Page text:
Rich Talbot-Watkins wrote:I don't know the format of a palette file but I expect it could be reverse engineered very trivially - I suspect it's a pure stream of VDU 19s, in which case you could generate it easily.
Yes, that's correct - it's on page 3-284 in the PRMs (page 294 in the PDF copy of PRM3 on the Pi), in the documentation for *WimpPalette.

There's actually two forms, type 1, which is the RGB bytes for the 16 Palette colours, then the border colour, then the 3 pointer colours. And type 2, which is a stream of VDU19s. The type 1 is only read for backwards compatibility, the palette utility writes type 2.

*edit*: The PRM3 gets the format of a VDU19 wrong though- it's VDU 19,logical colour,mode,red,green,blue, See PRM 1-590 (PDF page 604 of PRM1 on the Pi).

So, the first entry in the standard palette is just the following bytes.

13 0 10 FF FF FF

Second entry follows immediately. There are no headers etc., to worry about.

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Re: Custom 256 colour mode palettes

Post by Zarchos » Thu Apr 28, 2016 9:30 pm

Back to this thread because I think this addition could be interesting for people researching a way to create custom palettes easily :
InterGIF is able to create the best 256 colour palette for a given picture.
http://www.chaos.org.uk/~pdh/software/intergif.htm
and since it can work with ChangeFSI (as a preprocessor) it means it's going to be able to do that for virtually any format of pictures.



PS : Latest version of InterGIF is on Martin Wuertner website :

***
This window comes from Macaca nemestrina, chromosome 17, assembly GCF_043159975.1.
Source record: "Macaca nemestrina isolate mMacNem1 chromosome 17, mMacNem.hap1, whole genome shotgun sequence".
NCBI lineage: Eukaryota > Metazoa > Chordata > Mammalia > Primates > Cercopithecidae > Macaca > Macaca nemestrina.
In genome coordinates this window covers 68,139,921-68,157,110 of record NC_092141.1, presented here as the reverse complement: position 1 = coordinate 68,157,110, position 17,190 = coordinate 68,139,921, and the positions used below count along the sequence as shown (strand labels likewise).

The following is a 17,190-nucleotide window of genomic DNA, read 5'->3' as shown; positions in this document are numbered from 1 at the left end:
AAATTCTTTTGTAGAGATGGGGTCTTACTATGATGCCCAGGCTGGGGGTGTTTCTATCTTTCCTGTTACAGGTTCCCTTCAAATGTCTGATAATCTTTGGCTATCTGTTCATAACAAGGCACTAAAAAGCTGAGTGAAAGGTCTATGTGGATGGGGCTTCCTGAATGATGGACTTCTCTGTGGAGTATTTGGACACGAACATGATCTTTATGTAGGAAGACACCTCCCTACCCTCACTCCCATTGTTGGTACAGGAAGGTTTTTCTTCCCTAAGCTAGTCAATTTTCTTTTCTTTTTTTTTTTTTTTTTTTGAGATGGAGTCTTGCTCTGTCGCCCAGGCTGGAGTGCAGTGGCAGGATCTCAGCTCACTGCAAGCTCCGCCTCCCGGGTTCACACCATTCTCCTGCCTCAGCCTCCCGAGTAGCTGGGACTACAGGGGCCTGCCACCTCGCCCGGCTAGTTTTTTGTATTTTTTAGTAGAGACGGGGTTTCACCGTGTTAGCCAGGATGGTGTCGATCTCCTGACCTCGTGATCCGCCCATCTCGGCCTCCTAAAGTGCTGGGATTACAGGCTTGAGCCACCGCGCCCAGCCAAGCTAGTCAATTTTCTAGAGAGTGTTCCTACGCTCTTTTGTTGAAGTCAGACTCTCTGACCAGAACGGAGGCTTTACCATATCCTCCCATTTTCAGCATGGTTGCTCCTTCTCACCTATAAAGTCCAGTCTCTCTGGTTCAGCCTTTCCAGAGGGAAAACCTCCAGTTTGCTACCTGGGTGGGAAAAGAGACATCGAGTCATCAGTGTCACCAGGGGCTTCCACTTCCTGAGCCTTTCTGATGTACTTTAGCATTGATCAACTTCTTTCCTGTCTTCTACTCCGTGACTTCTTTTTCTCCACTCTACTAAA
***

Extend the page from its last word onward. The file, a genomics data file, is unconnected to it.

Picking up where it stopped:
http://www.mw-software.com/software/freeware.html

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Re: Custom 256 colour mode palettes

Post by jgharston » Thu Apr 28, 2016 10:43 pm

Zarchos wrote:Hello again ...

Help ! Can you tell me how to turn the result of the BASIC program to generate palettes into ... palette files usable under RISC OS.
95 *SPOOL outfile
175 *SPOOL
176 *SetType outfile FED

A palette file is purely and simply a stream of VDU 19 sequences.

Whether you can use that palette file on the machine you read it with depends on you having suitable video hardware with a 256-entry palette and a version of RISC OS that understands it has a 256-entry palette.

Code: Select all

$ bbcbasic
PDP11 BBC BASIC IV Version 0.25
(C) Copyright J.G.Harston 1989,2005-2015
>_

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Re: Custom 256 colour mode palettes

Post by Zarchos » Fri Apr 29, 2016 5:36 am

jgharston wrote:
Zarchos wrote:Hello again ...

Help ! Can you tell me how to turn the result of the BASIC program to generate palettes into ... palette files usable under RISC OS.
95 *SPOOL outfile
175 *SPOOL
176 *SetType outfile FED

A palette file is purely and simply a stream of VDU 19 sequences.

Whether you can use that palette file on the machine you read it with depends on you having suitable video hardware with a 256-entry palette and a version of RISC OS that understands it has a 256-entry palette.
Hey thanks !
With RISC OS I expected sthing that simple and straightforward.